Testing verifies safety of permanent magnet shaft generators

Jussi Puranen

Safety is one of the biggest worries for shipowners and operators unfamiliar with PM technology. They want to know they’re protected from fault currents even when the magnetic field cannot be switched off.

We at Yaskawa Environmental Energy / The Switch take all kinds of safety issues very seriously and have thoroughly examined this question – on our own and in discussion with several class agencies.

Designing for safety

In PM shaft generators, where interphase short circuits may be caused by an insulation failure on the stator side, two steps must be taken:

  1. Careful design and manufacture of the insulation system to minimize the risk of insulation failure
  2. Installation of both a star-point breaker in the shaft generator stator winding and a mechanism for decoupling the generator rotor from the propulsion shaft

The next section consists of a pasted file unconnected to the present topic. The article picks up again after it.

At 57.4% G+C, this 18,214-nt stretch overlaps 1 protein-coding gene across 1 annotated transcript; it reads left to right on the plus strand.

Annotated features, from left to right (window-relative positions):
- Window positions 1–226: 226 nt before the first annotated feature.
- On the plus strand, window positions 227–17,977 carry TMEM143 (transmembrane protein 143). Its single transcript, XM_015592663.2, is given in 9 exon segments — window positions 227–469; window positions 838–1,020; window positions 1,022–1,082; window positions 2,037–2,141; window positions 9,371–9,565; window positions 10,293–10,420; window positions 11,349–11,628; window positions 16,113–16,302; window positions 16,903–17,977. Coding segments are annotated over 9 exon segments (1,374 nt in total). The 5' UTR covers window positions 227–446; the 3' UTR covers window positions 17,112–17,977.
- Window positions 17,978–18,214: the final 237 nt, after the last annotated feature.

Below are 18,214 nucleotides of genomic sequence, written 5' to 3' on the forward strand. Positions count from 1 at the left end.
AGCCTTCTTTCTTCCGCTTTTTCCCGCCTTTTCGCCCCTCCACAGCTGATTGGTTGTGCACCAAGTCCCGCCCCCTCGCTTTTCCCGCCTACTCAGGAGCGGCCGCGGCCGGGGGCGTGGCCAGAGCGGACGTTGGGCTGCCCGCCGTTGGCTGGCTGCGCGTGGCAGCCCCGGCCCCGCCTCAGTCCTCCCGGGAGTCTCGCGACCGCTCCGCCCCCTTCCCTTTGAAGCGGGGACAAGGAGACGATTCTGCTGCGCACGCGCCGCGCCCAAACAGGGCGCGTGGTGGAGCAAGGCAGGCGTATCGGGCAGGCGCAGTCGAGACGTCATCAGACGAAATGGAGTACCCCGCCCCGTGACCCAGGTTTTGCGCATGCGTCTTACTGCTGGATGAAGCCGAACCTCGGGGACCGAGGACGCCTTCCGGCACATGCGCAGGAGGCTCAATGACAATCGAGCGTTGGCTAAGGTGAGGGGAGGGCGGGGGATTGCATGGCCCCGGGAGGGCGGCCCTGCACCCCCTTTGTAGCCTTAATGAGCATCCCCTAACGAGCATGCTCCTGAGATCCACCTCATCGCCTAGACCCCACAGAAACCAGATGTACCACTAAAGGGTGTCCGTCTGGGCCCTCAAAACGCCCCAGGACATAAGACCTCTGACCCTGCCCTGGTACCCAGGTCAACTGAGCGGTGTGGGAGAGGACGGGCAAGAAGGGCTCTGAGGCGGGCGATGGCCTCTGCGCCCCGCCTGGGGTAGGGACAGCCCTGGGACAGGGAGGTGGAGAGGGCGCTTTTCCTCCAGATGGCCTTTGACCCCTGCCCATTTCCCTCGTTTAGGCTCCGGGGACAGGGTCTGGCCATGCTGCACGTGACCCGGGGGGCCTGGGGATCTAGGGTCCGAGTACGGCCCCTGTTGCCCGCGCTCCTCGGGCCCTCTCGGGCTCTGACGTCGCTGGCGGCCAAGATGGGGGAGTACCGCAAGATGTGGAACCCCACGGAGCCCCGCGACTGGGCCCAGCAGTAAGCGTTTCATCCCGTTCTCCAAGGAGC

Real-life testing confirms calculations

Another fault type – the so-called inter-turn or turn-to-turn fault – is not cut off by the star-point breaker but has been shown by electromagnetic and thermal calculations not to be catastrophic.

To be absolutely sure, however, we did a real-life test in March 2022 to demonstrate the behavior of the inter-turn fault. The test results confirmed the calculations – inter-turn faults in professionally designed generators will not cause critical failures.

We are happy to have confirmed again that The Switch PM machine is a safe solution for single-shaft propulsion systems.

For further information on these safety measures and the recent test, please download our full Talking Point below.  

About the author

Jussi Puranen
Head of Product Line – Electric Machines
at Yaskawa Environmental Energy / The Switch, Finland

Jussi has nearly 2 decades of experience in R&D and product development of electrical machines, and his main responsibilities are the product management and R&D of electric machines (especially PM machines). Puranen holds an M.Sc. (Technology) degree in Electrical Engineering and a D.Sc. (Technology) degree from the Lappeenranta University of Technology (LUT), Finland.